Already facing charges that it is using the accountable care organization model to stifle competition and create a regional monopoly, financially troubled Carilion Clinic has decided not to move forward with its planned quashing of a patient. The Roanoke, Va.-based nonprofit health system has withdrawn a lawsuit it had filed against a 60-year-old patient who was hospitalized at Carilion Roanoke Memorial Hospital, reports the Roanoke Times.
Since March, Elaine Harnsberger has run up unpaid hospital bills totaling more than $350,000. So Carilion Clinic sued--but made the mistake of asking the sheriff to serve the lawsuit while Harnsberger was still receiving inpatient care. "This is just unbelievable," Pat Palmer, the founder of Medical Billing Advocates of America, told the Times.
Carilion officials said they filed a motion to get the lawsuit dismissed just before Times reporters asked for comment on the case. "It is not our practice to serve patients with any type of collection notice while they are still hospitalized," Carilion spokesman Eric Earnhart told the Times. The lawsuit "was a mistake," he said.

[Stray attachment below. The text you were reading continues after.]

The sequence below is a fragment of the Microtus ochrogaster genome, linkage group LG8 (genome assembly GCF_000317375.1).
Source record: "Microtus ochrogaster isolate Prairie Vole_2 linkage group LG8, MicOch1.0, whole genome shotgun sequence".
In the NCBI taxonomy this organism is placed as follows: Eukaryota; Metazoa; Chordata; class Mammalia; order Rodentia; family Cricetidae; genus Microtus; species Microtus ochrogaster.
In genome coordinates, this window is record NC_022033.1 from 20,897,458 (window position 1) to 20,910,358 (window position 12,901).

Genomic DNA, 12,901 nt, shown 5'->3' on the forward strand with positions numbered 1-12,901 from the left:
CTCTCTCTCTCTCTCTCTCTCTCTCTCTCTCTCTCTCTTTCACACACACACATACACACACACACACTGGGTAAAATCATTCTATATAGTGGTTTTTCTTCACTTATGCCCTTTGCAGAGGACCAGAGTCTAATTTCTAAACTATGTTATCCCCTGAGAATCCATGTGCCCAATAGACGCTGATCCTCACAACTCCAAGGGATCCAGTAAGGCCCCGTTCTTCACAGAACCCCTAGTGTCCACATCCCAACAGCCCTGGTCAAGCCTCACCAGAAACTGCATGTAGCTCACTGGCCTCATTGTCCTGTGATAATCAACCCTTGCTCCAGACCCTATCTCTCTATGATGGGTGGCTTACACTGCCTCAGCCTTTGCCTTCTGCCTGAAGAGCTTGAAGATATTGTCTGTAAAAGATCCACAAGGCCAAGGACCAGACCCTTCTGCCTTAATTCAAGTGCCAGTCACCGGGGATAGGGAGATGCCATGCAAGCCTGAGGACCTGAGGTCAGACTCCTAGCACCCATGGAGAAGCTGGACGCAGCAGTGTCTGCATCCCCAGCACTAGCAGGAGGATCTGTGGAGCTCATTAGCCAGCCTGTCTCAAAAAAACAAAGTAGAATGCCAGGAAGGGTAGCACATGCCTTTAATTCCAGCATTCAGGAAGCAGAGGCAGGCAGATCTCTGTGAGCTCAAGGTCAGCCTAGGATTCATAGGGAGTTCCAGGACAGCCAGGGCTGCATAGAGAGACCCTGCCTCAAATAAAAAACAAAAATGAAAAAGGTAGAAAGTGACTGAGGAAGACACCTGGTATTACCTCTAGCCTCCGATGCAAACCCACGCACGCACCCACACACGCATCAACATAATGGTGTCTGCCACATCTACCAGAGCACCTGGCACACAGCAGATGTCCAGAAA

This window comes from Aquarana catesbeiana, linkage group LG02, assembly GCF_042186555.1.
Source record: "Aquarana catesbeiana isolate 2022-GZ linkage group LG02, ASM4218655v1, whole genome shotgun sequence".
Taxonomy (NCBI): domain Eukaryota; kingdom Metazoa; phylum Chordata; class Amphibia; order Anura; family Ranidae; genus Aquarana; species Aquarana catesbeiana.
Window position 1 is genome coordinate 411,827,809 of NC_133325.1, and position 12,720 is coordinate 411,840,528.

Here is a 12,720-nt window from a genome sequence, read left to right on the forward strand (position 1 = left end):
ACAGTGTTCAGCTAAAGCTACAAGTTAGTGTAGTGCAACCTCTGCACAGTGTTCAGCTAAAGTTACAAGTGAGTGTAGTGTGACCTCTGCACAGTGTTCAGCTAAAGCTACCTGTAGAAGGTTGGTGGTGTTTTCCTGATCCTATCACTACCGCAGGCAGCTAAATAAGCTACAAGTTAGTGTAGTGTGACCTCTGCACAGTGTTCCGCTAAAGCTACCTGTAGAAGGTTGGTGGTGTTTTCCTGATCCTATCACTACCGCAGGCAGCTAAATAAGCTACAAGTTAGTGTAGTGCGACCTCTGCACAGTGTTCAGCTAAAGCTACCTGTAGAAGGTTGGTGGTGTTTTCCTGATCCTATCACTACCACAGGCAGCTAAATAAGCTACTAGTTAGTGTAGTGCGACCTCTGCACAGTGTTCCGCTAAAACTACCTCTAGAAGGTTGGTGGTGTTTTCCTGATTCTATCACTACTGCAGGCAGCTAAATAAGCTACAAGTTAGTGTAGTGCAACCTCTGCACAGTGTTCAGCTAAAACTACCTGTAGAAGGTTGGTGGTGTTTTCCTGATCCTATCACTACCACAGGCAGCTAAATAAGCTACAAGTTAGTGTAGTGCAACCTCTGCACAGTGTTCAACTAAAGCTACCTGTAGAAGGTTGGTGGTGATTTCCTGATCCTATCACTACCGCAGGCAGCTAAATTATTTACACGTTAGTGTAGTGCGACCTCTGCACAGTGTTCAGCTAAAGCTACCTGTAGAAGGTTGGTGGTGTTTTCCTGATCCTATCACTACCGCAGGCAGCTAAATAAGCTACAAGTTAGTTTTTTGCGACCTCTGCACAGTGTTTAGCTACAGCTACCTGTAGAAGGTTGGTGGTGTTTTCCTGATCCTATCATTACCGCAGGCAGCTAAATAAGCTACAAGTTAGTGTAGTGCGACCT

Carilion plans to ensure no additional collections lawsuits are served on hospitalized patients, added Earnhart. "It's fair to say that going forward there may be an additional layer of scrutiny. It's not something that we want to fall through the cracks again."
Carilion has a history of using the courts to collect unpaid debts. From 2003 to mid-2008, the health system obtained roughly 33,000 judgments in Roanoke's small claims court, accounting for 40 percent of the court's caseload. While Carilion states that only patients who have means to pay their bills are targeted, in 2008 the health system garnished the wages of a house painter who couldn't even afford a telephone. Carilion subsequently reduced its use of lawsuits and increased its charity-care provisions, last year spending $51 million on indigent care, reports the Times. So far this year, Carilion has filed 3,040 lawsuits vs. 10,690 in 2008.
Earnhart wouldn't comment on whether Harnsberger qualified for charity care or on the status of the bill. Carilion asked that the lawsuit be dismissed without prejudice, ensuring it still has the right to sue Harnsberger at a later date.